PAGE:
Fremont University Welcomes Guest Speaker Akbar Gbaja-Biamila
On Thursday March 7th, guest speaker Akbar Gbaja-Biamila, Pro NFL football player and Entrepreneur, will discuss “How to stay focused on your goals.” Akbar Gbaja-Biamila is an NFL Linebacker and head of the Rush the Passer program.
The event will take place at 5:30pm at the Los Angeles Campus and will be broadcasted to the Cerritos campus.
Akbar Gbaja-Biamila epitomizes the new age athlete turned entrepreneur and social crusader. The 33 year old Southern California native, known as AGB by friends, parlayed a six year stint in the National Football League into a career where he can use his broadcasting and athletic skills to draw attention to cause-related platforms that will make a difference in the lives of others.
One of seven children of Nigerian immigrants, Gbaja-Biamila, whose first name means “great” in Arabic and last name, means “big man come save me,” from his paternal great-great-grandfather who stood seven feet tall and was the moderator in the village in which he lived, will be featured this summer in Mark Burnett’s new reality series “Expedition Impossible” on ABC, as well as being one of the new voices on NBC Sports Network last fall, calling college football games for the Comcast/NBC-owned network.
That work, along with other speaking engagements, will assist Akbar in his real life’s work, assisting children through The Asomugha Foundation, which he has been involved since 2003. He is also a big supporter of the fight against childhood obesity, the cornerstone of First Lady Michelle Obama’s “Let’s Move” campaign and for financial literacy for young people. Gbaja-Biamila has always lived an active lifestyle, one that combined social consciousness with athletic success. He helped his alma mater, Crenshaw High School in Los Angeles (where he is again volunteering to assist the school’s athletes in training and life skills), win back to back city and state basketball championships in 1996 and 1997 before moving on to the gridiron for his senior season.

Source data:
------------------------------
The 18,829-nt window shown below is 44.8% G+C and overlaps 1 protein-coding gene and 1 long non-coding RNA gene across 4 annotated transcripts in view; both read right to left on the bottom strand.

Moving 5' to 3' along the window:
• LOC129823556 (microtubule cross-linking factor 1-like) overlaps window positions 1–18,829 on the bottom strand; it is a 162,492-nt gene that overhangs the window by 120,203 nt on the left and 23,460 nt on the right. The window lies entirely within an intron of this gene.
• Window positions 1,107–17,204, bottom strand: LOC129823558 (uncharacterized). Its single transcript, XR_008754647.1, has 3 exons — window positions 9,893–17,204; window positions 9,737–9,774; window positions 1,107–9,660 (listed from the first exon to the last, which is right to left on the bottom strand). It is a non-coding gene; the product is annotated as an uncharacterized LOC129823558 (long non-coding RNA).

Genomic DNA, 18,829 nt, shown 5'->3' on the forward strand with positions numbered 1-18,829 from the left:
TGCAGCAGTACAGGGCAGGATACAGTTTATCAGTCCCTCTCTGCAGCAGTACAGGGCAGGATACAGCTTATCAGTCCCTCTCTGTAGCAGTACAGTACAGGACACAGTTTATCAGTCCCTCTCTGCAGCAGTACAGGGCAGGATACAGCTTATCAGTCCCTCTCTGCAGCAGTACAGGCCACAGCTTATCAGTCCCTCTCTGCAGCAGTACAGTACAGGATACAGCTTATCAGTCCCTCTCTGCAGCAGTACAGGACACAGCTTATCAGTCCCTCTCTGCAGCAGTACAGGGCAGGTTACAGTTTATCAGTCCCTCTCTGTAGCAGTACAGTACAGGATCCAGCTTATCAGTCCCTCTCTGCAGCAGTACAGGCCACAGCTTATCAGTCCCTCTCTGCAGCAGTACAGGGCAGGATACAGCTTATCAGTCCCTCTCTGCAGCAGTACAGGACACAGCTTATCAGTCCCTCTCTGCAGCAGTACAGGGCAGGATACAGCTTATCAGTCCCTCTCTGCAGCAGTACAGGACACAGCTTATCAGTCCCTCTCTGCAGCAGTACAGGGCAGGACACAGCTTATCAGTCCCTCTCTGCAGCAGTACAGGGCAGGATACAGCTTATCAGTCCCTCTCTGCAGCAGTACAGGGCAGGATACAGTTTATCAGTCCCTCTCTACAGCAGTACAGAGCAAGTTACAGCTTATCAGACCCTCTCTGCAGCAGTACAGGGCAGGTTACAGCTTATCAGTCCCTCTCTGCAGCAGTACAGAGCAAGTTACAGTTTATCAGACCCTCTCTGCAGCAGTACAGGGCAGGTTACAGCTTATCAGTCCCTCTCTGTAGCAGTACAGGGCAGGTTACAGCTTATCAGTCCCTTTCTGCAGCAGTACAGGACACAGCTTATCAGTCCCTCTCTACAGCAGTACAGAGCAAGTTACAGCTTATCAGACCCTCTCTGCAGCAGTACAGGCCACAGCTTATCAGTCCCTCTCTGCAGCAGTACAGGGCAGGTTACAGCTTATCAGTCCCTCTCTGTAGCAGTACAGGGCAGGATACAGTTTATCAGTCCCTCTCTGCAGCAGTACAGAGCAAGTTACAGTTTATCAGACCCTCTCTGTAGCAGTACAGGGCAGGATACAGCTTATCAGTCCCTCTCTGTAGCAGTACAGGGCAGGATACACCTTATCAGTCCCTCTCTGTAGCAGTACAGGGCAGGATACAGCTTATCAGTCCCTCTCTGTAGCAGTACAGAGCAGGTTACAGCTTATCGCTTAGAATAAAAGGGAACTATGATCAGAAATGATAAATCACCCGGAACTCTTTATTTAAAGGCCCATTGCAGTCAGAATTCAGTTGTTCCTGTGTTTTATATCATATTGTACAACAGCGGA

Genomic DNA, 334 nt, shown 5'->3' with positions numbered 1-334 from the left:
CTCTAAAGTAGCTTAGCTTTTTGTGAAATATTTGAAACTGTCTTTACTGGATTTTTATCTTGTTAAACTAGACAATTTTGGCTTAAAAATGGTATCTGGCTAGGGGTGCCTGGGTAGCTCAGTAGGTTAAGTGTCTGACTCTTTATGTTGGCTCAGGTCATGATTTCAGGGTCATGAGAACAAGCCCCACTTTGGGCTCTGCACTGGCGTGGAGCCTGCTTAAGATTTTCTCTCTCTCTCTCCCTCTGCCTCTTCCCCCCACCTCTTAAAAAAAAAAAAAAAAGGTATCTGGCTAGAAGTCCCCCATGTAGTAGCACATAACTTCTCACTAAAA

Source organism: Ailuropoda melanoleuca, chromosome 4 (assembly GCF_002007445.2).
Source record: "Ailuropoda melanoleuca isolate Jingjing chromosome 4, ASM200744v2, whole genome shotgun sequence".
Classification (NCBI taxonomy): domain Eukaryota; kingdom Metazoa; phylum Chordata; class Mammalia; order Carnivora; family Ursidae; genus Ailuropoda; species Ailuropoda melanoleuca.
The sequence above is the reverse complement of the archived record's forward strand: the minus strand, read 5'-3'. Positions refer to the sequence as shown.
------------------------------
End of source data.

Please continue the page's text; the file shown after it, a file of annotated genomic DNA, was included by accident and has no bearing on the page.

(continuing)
His defensive prowess earned him all-league and all-conference selections and led to a scholarship to San Diego State University, where he was all-Mountain West Conference in his senior year of 2002. However it was off the field where Akbar began making his biggest impact as an undergrad. He joined the group Athletes For Education, one of a handful of collegiate players that were part of the outreach group, and worked with founder Steve Haynes and a group of San Diego-area professional players to go into communities and work with young people on life skills. Akbar’s passion was speaking about financial literacy, and he spent hours working with youth in San Diego about the value of investing and understanding how the financial system worked.
He also worked on reading and math programs with impoverished youth, giving him insight as a young athlete into the value of community assistance. An undrafted free agent in 2003, Gbaja-Biamila signed with the Oakland Raiders and spent two seasons with the silver and black, before moving on to spend time with both the San Diego Chargers and Miami Dolphins before retiring in 2008. All the time in professional football, Akbar was looking for what’s next in his non-playing career, and how he could use those skills and assets to help others.
In 2005, he was selected as one the NFL’s first athletes into their Broadcast Boot Camp, held at NFL Films in Mount Laurel, N.J., and designed to give 20 players a short and rigorous look into the skills needed to embark on a broadcast or journalism career after their playing days were over. He also took advantage of some time between playing stints to volunteer at KSWB, the NBC affiliate in San Diego, and ended up as the co-host for “Football Night in San Diego,” while he awaited his next chance back in the pros. He hosted the show for two and a half seasons (2006-2008) before getting one last look at the NFL with the Miami Dolphins. Another part of that time was spent completing a certified Entrepreneurial Management Program at
The Business School of Wharton/ University of Pennsylvania, while another part was spent commuting back and forth from San Diego to Los Angeles, assisting his father Mustapha, who was battling the effects of Parkinson’s Disease. With his playing career over, Akbar turned his focus to the broadcast booth in addition to his philanthropic work, serving as an analyst for the Mtn. Network and CBS Sports Network for two years, while also taking voice and acting classes.
In 2010 was approached by reality producer Mark Burnett to be part of a three-man athlete team for his latest project on ABC. That role, and the exposure that comes with it, will help continue to further Akbar’s broadcast and activist roles. Akbar, whose older brother Kabeer played 9 years in the NFL with the Green Bay Packers, lives in the Los Angeles area with his family.